What are the fungal acne treatment options?
Fungal acne is often poorly treated because it looks so much like regular acne. People with this skin condition, unaware of the difference, may treat it with the usual acne treatment options. These treatments are not effective and can worsen the infection.
Treatment for fungal acne has two goals: treating the yeast growth and addressing the underlying cause. If only the yeast growth is treated, fungal acne is likely to recur. Many treatment options can help.
1- Shower more regularly
Depending on the severity of your breakouts, adjusting your lifestyle may be all it takes to remedy fungal acne. If you exercise regularly or have a job that makes you sweat, try showering and changing your clothes right after the gym or work.
This can help remove excess yeast that may have started to grow in the hot, humid environment that develops in sweaty clothes.
2- Wear looser clothing
If you frequently wear tight clothing, the friction and poor air circulation can promote yeast growth on the skin.
Opt for loose, breathable fabrics more regularly to help your skin benefit from good circulation and promote balanced bacterial and fungal growth.
3- Try a body wash
Anti-dandruff shampoos containing zinc pyrithione or selenium sulfide can be used as body washes. Rinse your skin several times a week with these anti-dandruff shampoos.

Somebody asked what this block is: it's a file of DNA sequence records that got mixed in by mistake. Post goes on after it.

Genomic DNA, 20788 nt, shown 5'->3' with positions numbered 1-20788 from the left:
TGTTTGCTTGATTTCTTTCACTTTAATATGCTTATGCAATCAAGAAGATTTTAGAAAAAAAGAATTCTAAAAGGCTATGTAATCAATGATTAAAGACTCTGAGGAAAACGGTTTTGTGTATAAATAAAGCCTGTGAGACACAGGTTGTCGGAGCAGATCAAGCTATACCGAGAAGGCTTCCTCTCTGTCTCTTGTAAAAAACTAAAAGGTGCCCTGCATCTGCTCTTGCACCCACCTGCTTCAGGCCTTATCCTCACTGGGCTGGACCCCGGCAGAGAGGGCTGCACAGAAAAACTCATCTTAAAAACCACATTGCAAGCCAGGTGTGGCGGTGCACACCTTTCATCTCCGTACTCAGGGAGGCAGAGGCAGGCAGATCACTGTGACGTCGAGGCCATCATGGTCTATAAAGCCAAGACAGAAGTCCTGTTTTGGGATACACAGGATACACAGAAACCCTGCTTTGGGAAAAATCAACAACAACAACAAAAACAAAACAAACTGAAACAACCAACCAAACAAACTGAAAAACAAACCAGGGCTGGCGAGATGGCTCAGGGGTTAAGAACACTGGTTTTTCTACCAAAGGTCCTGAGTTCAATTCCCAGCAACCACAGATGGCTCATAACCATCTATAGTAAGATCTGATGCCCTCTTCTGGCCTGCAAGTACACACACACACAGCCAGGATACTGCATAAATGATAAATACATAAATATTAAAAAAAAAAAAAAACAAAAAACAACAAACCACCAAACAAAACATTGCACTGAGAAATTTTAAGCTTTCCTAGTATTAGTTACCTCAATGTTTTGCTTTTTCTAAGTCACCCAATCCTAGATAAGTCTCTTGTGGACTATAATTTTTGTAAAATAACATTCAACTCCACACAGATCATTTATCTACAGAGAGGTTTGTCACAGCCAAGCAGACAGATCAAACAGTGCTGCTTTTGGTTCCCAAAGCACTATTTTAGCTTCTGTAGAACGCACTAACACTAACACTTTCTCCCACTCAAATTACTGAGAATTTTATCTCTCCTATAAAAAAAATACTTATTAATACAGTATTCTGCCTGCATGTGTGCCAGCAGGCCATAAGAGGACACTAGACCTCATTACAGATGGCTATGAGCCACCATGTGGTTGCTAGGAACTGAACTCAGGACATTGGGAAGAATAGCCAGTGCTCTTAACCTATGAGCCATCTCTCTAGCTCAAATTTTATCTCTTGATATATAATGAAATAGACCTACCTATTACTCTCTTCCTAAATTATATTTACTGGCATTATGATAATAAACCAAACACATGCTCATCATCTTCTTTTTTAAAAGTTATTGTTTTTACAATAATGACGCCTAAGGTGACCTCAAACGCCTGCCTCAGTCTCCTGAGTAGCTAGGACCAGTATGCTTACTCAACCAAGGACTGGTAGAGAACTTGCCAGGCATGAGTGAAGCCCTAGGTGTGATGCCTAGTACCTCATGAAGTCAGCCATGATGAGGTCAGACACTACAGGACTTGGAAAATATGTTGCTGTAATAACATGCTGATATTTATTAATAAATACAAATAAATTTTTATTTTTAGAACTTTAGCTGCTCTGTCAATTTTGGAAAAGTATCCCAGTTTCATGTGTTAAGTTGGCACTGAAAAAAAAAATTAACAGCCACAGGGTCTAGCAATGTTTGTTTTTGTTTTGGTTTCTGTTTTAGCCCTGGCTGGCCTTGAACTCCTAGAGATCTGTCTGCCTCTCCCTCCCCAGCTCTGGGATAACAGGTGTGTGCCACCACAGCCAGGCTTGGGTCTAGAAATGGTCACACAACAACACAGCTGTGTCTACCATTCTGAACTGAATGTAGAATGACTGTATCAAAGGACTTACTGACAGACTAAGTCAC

You may also consider using it regularly to help maintain a healthy balance between the yeast and bacteria on your skin. Leave the shampoo on your skin for several minutes before rinsing it off for best results.
4- Use medical treatments
If lifestyle changes have no effect, the next step is to try a topical treatment. There are a variety of over-the-counter antifungal creams and ointments.
Dr. Dalia Dawood recommends looking for products containing ketoconazole or clotrimazole cream for mild cases. For severe cases, oral antifungals such as fluconazole or itraconazole may be used.
Antibiotics don’t help, and that’s how your doctor can recognize the problem.
How can I prevent it?
The best way to prevent fungal acne is to avoid conditions that promote yeast growth. According to Dr. Dalia Dawood, wearing looser clothes, showering, and changing your clothes after sports or work is helpful.
A balanced diet is another way to help. Fungi like yeast thrive on sugary carbohydrates, so balance your diet with fruits, vegetables, and protein to help discourage growth. You can also use an anti-dandruff shampoo regularly to help maintain a healthy balance of yeast on your skin.
Note from The Dermo Lab
Fungal acne is a type of hair follicle infection caused by an overgrowth of yeast. While the irritation and appearance of fungal acne can be annoying, the cause is usually treated easily and can be prevented with a suitable skin care routine.
It’s important to note that fungal folliculitis does not respond to the usual acne medications, and using these medications can make it worse. Learning to recognize this specific type of skin infection can also help you prevent future breakouts.
If you have tried to treat your suspected fungal acne at home and the rash persists for more than 3 weeks, call your dermatologist.